Nichterlein grades the Palmse map in Kabinettskarten category. This type of maps, usually large and detailed are supposed to cover a whole wall. They are hand-painted and intended to give the owner an opportunity to get a bird’s eye view of the whole property. Their colouring and decorative elements like titles, coats-of arms, vignettes and compass roses make them rather impressive. [Ill 6]
Christof Nichterlein’s main aim was to get the digitised map and find the best method to achieve it. He mentions that he was not allowed to use the flash, when he was taking photos for his research and he had to spend hours waiting for suitable conditions of natural light. Even so, several of his frames were not serviceable later on. His observations of the original allowed him to make the conclusion that the Palmse map had indeed been meticulously made.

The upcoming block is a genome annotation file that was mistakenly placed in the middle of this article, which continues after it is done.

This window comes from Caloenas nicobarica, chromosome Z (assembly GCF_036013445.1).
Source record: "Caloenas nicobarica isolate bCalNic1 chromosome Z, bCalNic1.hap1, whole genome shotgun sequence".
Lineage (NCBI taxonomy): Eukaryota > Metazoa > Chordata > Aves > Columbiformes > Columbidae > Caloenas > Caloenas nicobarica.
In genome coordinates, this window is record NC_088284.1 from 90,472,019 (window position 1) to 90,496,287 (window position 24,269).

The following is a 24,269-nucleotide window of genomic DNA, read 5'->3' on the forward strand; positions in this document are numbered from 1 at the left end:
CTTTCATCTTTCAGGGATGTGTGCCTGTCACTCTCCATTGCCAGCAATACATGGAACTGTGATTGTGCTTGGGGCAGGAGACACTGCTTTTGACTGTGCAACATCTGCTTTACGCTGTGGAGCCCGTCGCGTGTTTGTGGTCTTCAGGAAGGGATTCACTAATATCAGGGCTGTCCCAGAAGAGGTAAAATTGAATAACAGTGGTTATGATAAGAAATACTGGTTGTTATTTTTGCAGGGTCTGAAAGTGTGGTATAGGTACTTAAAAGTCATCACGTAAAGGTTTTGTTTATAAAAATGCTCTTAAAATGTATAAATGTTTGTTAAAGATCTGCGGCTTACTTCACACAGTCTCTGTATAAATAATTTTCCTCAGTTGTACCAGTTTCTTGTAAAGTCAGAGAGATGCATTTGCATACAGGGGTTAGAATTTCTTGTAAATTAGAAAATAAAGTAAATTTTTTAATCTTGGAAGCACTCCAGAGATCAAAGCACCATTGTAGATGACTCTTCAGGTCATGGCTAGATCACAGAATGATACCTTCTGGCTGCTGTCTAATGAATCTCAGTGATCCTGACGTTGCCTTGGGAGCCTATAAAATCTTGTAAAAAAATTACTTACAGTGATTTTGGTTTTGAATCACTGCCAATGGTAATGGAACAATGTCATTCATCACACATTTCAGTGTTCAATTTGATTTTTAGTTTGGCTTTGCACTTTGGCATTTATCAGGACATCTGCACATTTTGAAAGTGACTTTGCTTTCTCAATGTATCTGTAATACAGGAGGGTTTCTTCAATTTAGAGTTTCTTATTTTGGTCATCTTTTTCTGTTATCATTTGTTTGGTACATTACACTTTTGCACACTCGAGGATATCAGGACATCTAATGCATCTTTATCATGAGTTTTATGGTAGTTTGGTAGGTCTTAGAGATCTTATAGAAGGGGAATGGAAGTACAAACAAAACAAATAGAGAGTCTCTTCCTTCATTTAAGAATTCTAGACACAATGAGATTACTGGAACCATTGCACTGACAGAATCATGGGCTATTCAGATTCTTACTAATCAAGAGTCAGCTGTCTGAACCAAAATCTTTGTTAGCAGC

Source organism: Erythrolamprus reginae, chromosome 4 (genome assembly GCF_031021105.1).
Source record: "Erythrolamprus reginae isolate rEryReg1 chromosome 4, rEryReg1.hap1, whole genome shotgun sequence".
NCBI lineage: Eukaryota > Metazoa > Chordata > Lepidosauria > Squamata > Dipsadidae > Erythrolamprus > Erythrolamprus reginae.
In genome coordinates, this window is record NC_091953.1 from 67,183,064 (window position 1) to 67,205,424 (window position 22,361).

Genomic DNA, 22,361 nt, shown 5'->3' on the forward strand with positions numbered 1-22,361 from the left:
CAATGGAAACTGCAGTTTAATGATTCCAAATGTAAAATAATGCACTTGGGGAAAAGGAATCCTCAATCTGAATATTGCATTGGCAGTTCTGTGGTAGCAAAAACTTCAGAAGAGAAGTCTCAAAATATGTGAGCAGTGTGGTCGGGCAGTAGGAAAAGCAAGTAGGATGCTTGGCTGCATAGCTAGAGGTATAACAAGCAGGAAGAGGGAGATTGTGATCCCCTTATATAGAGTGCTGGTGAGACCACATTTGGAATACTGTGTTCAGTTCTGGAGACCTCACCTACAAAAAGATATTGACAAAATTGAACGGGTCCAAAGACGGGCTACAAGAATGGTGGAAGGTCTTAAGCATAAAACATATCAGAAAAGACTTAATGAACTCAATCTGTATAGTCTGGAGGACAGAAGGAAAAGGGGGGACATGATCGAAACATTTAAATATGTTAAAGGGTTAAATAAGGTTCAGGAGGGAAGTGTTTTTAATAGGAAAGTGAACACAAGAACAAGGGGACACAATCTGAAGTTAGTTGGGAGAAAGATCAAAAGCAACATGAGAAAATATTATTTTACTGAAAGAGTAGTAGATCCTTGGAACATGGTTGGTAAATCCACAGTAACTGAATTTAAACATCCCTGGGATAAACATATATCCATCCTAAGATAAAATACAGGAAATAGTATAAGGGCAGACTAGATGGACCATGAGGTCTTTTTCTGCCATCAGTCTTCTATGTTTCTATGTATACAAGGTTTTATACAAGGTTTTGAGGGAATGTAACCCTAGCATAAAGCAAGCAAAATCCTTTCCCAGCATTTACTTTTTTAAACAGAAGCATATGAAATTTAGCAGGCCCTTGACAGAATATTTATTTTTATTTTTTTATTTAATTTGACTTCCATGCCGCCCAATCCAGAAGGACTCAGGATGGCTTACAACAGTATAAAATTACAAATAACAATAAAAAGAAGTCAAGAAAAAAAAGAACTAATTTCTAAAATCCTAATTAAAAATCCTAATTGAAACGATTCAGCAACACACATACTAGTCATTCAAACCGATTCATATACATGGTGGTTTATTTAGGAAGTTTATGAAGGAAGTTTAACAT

The large map had been displayed hanging in an open room from 2002 up to 2018, when it was brought for conservation in the Kanut.
The museum wanted the map conserved, since as a document it has a great community value and has been an object of interest for the local people. Conservation was targeted on the possibility to exhibit the map at its original place on the wall of the study.
It should be admitted that the initial assessment of the condition in situ was not exact enough and the first ideas about conservation methods had not taken all the aspects into account. All this became obvious on closer inspection when the map was in the Kanut already.
Description of the conditions and aspects that closer inspection revealed
In the Kanut, after dry-cleaning removed loose dust and dirt on both sides of the map it became possible to assess the essence and condition of different materials, make analyses and decide which conservation processes should be applied.